Tyler Green
Art-focused Journalism by Tyler Green

Tyler Green Modern Art Notes

Matisse, Whitten devotin’ full time to floatin’

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Jack Whitten, Acrylic Collage I, 1973.

Henri MatisseOceania, The Sea, 1947. Collection of the Beyeler Foundation, Basel, Switzerland.

It’s hard to look at Jack Whitten’s 1973 paintings made up of collaged bits of acrylic paint without thinking of Henri Matisse, specifically the late 1940s and early 1950s works Matisse made in a strikingly diverse range of media — collage, lithograph, screenprint, gouache. Six of the Whitten ‘paint collages’ that seem Matisse-ian are in “Light Years: Jack Whitten, 1971-73,” a show of early Whitten that Katy Siegel curated for the Rose Art Museum at Brandeis University. It’s on view through December 15.

But is there any specific relationship between the Matisses and the Whittens? When Whitten was on this week’s Modern Art Notes Podcast, I asked him if he was thinking about Matisse when he made these small — not more than 16-inches tall — little acrylic collages.

“I’m aware of that, yes. I’m very much aware,” he told me. “One of my great influencers, Romare Bearden, was a great believer in Matisse… so those Matisse cutouts, oh, hell yeah, I’m very much aware of them.”

And about the similarity between space and forms in Matisse and Whitten’s own works of 19 years later? Many of Matisse’s late works reference the undersea world, sometimes so directly that he makes the connection explicit in his titles.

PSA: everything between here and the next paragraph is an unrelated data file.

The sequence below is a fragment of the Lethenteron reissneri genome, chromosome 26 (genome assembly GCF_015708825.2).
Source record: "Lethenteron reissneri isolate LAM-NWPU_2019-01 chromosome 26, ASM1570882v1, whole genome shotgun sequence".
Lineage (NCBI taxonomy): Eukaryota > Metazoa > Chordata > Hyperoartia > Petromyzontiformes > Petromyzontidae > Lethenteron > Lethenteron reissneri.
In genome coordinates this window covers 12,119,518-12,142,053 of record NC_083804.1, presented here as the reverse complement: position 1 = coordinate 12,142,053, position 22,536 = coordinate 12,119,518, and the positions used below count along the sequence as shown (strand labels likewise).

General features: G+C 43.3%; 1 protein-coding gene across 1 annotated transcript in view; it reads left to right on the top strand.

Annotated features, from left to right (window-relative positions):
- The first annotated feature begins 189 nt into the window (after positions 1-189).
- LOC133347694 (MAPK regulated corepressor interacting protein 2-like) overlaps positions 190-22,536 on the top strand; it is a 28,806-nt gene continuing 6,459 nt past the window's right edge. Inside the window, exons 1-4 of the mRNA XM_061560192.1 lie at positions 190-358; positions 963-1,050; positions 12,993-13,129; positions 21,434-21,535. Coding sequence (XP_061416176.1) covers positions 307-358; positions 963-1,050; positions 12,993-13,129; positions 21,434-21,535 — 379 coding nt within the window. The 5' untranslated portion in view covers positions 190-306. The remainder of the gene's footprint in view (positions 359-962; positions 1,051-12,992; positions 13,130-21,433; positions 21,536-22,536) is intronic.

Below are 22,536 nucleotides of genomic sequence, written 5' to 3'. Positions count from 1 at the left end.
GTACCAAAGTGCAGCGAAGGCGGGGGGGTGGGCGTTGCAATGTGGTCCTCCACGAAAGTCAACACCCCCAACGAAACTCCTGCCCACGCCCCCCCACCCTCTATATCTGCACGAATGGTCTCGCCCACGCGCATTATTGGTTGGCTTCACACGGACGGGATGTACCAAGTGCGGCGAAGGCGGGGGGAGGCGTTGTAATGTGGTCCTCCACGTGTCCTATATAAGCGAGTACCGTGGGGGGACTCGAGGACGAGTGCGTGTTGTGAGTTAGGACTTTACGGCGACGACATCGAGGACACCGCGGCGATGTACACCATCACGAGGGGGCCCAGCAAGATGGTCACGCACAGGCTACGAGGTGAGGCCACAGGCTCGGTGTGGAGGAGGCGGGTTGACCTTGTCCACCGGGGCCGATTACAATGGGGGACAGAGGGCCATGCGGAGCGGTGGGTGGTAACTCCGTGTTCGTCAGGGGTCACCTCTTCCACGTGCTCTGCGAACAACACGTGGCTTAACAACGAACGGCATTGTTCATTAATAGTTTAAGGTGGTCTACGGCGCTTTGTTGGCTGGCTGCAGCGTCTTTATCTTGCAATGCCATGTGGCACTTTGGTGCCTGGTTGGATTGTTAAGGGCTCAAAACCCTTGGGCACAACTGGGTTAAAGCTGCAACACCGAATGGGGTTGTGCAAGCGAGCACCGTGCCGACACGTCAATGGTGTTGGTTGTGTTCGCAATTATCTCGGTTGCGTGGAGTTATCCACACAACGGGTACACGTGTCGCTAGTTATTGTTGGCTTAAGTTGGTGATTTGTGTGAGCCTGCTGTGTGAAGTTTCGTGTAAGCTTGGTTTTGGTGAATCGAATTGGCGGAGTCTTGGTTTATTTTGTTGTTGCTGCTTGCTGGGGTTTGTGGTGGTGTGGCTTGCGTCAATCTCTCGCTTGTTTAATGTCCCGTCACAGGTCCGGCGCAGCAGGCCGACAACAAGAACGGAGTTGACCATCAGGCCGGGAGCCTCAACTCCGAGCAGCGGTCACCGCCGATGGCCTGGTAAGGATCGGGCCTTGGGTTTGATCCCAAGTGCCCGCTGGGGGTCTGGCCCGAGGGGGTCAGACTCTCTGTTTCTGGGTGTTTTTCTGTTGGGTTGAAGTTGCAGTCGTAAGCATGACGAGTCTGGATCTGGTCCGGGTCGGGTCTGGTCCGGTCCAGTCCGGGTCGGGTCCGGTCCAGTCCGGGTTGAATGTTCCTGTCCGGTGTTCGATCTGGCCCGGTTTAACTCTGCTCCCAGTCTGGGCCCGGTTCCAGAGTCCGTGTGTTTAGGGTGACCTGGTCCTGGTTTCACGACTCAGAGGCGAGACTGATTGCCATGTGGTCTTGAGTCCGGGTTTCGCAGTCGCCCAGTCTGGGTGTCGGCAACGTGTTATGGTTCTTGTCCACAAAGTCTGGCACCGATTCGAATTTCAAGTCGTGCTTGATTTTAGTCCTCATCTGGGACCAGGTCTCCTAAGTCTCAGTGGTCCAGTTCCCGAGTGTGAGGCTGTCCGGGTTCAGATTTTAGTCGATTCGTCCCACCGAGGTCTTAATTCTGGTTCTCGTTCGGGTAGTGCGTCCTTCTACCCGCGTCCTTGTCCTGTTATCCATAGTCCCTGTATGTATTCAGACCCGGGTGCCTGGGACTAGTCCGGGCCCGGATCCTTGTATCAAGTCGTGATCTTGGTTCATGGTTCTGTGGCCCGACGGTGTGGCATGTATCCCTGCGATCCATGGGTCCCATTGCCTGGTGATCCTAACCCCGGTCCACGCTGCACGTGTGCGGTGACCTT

“I’m trying not to think too much of design,” Whitten said. “I’m aware though — I’m a diver, I’m a sea diver. I’m very much aware of the illusion [that] happens when perspective changes when you’re under water. You see a whole different space when you’re underwater. … The perspective switches dramatically. So I’m aware of this… not that I’m trying to replicate or duplicate that, but I am aware of the influence of my diving on those paintings.” [Image at right: Whitten, Acrylic Collage V, 1973.]

Whitten’s somewhat unexpected answer reminded me of something else completely. Check out how closely what Whitten said lines up with something painter Eric Fischl wrote in his excellent memoir “Bad Boy: My Life On and Off the Canvas”:

“Collage is the most important innovation in art since perspective was discovered in the fourteenth century. It’s one of the defining techniques of modernism, especially for the surrealists. Perspective is a mathematical construct that creates the illusion of deep space. It enabled painters to move art away from the religious icon and into the realm of realism. Perspective imitated how we see. Collage, on the other hand, is an artificial construct that imitates how the mind works. It breaks down the world of images into fragments of memory torn from their original context.”

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